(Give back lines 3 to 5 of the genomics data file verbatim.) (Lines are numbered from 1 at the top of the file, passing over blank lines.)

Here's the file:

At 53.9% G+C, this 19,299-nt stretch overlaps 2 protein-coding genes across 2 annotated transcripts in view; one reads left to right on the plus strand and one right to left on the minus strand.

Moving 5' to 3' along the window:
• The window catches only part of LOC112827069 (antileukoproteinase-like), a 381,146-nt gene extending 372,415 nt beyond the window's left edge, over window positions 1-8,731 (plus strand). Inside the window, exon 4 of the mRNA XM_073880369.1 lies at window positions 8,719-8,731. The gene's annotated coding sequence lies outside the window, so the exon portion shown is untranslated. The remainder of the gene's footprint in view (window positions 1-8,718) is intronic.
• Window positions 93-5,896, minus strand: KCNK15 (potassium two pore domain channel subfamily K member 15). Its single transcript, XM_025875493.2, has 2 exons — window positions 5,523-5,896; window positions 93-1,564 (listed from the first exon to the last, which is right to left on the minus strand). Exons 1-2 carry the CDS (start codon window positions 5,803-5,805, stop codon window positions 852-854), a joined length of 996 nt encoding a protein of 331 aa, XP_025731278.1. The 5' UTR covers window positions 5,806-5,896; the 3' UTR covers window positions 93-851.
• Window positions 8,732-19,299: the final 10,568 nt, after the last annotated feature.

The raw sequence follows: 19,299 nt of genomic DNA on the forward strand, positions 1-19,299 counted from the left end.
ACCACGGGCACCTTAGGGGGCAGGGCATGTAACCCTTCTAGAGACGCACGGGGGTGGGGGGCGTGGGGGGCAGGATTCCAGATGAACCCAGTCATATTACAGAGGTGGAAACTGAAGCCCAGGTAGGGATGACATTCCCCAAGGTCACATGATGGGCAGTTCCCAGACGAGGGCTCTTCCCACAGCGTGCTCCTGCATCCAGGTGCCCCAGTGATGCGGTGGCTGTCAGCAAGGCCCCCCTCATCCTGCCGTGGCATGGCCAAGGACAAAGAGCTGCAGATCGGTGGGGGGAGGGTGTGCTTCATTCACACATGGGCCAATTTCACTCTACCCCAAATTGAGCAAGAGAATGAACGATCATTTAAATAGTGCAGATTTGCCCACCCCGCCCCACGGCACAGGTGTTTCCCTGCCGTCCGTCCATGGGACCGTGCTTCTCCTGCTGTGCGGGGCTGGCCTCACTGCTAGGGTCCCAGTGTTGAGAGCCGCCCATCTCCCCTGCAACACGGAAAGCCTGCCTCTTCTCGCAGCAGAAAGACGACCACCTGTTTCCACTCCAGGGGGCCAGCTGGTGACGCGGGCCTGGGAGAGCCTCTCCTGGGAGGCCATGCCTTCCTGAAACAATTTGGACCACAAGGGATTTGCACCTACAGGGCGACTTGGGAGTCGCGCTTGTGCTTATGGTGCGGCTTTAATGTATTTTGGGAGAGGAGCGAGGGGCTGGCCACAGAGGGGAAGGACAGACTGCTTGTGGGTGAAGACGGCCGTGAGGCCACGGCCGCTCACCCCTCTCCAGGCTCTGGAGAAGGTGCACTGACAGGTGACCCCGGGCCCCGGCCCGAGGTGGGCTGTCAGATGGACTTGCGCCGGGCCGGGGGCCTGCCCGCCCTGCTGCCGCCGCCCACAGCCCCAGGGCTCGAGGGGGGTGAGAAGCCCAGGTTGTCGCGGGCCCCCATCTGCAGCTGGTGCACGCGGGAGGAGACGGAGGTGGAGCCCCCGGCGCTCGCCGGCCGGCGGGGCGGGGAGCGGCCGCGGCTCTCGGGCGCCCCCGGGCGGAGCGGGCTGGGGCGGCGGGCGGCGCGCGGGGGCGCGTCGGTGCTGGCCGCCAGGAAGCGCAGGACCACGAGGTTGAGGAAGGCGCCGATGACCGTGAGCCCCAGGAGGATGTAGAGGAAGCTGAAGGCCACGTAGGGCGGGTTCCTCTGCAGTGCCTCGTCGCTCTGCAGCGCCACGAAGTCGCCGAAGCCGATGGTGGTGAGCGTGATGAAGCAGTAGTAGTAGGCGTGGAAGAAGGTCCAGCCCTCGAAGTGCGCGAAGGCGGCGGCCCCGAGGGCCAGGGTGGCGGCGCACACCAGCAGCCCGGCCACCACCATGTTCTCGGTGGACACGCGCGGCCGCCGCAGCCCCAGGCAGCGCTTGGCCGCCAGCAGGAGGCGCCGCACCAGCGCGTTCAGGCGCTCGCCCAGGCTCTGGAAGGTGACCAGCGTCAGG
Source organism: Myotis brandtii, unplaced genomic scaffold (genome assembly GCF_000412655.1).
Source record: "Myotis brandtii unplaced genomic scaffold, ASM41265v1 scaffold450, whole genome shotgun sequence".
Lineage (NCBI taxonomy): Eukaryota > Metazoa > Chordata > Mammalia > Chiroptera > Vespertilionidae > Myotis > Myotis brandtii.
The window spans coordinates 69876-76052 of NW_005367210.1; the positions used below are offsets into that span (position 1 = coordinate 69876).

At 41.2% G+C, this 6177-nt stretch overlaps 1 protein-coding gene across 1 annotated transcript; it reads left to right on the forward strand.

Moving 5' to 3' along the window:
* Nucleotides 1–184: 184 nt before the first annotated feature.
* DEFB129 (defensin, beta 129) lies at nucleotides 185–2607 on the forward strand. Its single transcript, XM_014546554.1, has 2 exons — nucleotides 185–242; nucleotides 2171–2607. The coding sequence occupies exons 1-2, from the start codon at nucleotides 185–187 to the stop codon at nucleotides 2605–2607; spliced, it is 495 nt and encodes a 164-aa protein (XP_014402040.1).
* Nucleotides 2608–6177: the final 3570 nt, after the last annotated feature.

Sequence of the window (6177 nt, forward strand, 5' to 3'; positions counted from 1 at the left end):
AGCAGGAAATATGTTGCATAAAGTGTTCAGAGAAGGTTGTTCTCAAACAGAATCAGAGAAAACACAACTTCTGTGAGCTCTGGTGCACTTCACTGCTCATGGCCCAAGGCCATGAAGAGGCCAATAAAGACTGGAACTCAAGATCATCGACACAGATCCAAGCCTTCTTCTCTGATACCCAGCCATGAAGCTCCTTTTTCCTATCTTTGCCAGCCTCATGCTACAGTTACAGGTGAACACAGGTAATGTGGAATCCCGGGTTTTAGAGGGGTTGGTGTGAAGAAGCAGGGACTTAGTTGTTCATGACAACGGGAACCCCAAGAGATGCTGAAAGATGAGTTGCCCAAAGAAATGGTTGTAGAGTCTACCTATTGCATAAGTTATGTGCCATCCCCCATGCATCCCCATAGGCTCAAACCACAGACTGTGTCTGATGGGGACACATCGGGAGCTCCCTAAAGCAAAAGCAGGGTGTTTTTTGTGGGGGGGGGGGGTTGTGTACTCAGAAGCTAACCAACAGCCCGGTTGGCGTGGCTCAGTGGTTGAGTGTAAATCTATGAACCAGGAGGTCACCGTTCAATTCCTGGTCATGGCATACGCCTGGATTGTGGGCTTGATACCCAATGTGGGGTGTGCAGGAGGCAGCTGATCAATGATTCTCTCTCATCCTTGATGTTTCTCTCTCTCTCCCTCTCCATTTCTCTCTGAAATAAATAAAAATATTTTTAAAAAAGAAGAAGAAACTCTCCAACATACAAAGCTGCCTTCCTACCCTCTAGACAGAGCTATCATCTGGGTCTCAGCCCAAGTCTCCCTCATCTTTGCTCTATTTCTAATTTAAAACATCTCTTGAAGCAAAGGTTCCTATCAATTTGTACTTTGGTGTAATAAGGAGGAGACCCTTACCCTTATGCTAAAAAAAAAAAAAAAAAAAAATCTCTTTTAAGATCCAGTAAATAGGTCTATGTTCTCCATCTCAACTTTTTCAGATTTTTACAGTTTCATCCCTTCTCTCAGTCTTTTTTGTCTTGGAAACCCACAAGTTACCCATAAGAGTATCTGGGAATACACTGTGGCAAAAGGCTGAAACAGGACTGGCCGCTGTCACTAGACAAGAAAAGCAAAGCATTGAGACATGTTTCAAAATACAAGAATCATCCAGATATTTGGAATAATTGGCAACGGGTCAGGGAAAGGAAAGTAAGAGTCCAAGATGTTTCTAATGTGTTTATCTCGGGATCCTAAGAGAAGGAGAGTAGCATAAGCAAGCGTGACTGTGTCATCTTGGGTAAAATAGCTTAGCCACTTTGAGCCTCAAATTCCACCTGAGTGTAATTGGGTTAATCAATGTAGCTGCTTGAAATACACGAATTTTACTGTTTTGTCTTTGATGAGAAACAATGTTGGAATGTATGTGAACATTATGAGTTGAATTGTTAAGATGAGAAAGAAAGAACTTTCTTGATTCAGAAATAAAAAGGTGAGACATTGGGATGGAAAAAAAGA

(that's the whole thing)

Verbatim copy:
• The window catches only part of LOC112827069 (antileukoproteinase-like), a 381,146-nt gene extending 372,415 nt beyond the window's left edge, over window positions 1-8,731 (plus strand). Inside the window, exon 4 of the mRNA XM_073880369.1 lies at window positions 8,719-8,731. The gene's annotated coding sequence lies outside the window, so the exon portion shown is untranslated. The remainder of the gene's footprint in view (window positions 1-8,718) is intronic.
• Window positions 93-5,896, minus strand: KCNK15 (potassium two pore domain channel subfamily K member 15). Its single transcript, XM_025875493.2, has 2 exons — window positions 5,523-5,896; window positions 93-1,564 (listed from the first exon to the last, which is right to left on the minus strand). Exons 1-2 carry the CDS (start codon window positions 5,803-5,805, stop codon window positions 852-854), a joined length of 996 nt encoding a protein of 331 aa, XP_025731278.1. The 5' UTR covers window positions 5,806-5,896; the 3' UTR covers window positions 93-851.
• Window positions 8,732-19,299: the final 10,568 nt, after the last annotated feature.